7 in 10 Singaporean millennials willing to move overseas for work: World Economic Forum survey

More than 31,000 participants from 186 countries and territories responded to the survey in 14 languages this year, up from over 26,000 participants last year.
More than 31,000 participants from 186 countries and territories responded to the survey in 14 languages this year, up from over 26,000 participants last year. ST PHOTO: LIM YAOHUI

SINGAPORE - Most Singaporean millennials are willing to move overseas for work, according to a recent survey conducted by the World Economic Forum's Global Shapers community.

About seven in 10 of 177 Singaporean respondents aged between 18 and 35 said that they would be willing to do so to advance their career, with Australia and the United States selected as the top destinations, the survey found.

Launched on Monday (Aug 28), the third edition of the Global Shapers Annual Survey aims to provide insight into the thinking, concerns and priorities of young people around the world.

More than 31,000 participants from 186 countries and territories responded to the survey in 14 languages this year, up from over 26,000 participants last year. The Straits Times helped to conduct the Singapore part of the survey.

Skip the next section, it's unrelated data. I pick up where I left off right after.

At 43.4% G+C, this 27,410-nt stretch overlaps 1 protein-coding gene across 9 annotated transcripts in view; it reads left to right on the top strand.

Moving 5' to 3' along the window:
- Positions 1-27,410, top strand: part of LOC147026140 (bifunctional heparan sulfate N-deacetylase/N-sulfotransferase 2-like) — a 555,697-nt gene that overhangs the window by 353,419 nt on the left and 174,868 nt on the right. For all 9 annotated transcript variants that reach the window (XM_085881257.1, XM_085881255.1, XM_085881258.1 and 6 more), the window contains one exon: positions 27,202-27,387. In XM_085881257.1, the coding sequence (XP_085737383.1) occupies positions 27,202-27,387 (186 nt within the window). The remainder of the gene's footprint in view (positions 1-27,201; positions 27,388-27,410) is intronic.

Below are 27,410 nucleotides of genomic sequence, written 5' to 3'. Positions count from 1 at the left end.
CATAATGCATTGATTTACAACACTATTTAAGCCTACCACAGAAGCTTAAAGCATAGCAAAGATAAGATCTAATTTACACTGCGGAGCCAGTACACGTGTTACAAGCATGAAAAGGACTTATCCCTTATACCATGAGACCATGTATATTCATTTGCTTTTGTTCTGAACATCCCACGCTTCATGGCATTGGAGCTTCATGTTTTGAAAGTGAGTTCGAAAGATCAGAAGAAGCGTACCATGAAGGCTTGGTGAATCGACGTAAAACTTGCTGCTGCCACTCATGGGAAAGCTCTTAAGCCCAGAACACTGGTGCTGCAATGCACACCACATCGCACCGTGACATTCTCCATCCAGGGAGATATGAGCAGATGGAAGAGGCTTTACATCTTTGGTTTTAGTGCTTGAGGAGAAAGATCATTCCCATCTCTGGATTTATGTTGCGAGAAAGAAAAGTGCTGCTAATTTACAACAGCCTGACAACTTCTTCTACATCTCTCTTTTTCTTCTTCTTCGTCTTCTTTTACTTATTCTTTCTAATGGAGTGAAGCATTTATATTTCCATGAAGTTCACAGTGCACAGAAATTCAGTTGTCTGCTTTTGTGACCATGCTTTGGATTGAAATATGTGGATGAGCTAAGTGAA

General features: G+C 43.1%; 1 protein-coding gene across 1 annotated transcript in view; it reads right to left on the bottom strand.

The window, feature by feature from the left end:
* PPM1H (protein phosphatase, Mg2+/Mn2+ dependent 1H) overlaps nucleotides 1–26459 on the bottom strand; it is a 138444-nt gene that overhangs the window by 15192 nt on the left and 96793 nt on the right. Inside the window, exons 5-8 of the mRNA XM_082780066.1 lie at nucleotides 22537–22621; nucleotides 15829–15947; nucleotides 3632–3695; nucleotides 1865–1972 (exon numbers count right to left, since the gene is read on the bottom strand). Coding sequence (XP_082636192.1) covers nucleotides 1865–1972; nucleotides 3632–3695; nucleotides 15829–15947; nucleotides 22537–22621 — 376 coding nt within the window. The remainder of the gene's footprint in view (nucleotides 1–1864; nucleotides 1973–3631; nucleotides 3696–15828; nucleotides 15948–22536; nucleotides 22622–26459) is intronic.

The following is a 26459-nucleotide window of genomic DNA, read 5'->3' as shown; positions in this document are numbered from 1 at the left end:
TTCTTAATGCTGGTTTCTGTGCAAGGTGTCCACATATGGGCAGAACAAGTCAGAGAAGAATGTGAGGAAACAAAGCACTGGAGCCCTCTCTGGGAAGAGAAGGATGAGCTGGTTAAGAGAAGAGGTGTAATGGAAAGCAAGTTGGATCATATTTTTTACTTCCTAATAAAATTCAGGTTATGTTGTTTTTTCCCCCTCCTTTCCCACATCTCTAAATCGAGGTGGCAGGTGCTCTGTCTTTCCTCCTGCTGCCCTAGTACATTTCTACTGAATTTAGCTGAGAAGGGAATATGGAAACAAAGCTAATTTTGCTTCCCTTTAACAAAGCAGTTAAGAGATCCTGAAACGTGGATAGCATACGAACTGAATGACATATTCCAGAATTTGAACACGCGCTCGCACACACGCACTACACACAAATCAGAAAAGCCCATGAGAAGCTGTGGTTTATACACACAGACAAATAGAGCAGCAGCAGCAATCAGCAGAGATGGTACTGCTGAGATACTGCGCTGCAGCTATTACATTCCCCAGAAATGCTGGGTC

When it comes to problems plaguing the world today, climate change topped the list of global concerns for the second year running. Large-scale conflicts or war and inequality were ranked second and third respectively.

And while young people across the world are still optimistic about the impact of new technology on employment, positive sentiments have waned somewhat. Compared to 86 per cent of respondents who believed that technology is creating rather than destroying jobs last year, about 79 per cent agreed with this statement in this year's survey.

Asked how to create a youth-friendly culture in the workplace, respondents ranked having opportunities to contribute to vision and strategy as the most important factor. This was followed by mentoring opportunities and accepting failure as a learning experience.

Globally, survey respondents believed that having a start-up ecosystem, followed by access to the Internet and a free media, including social media platforms, are the three most important factors for youth empowerment.

In comparison, Singaporean respondents ranked having a fair and just system as the most important factor, followed by access to the Internet and a free media.

Six in ten of local respondents also said that it is "very or extremely important" for the Singapore government to address issues faced by other countries.

The ageing population was also ranked as the most serious issue affecting Singapore, with seven in ten of local respondents who flagged this as an important issue, compared to half who chose social and economic inequality.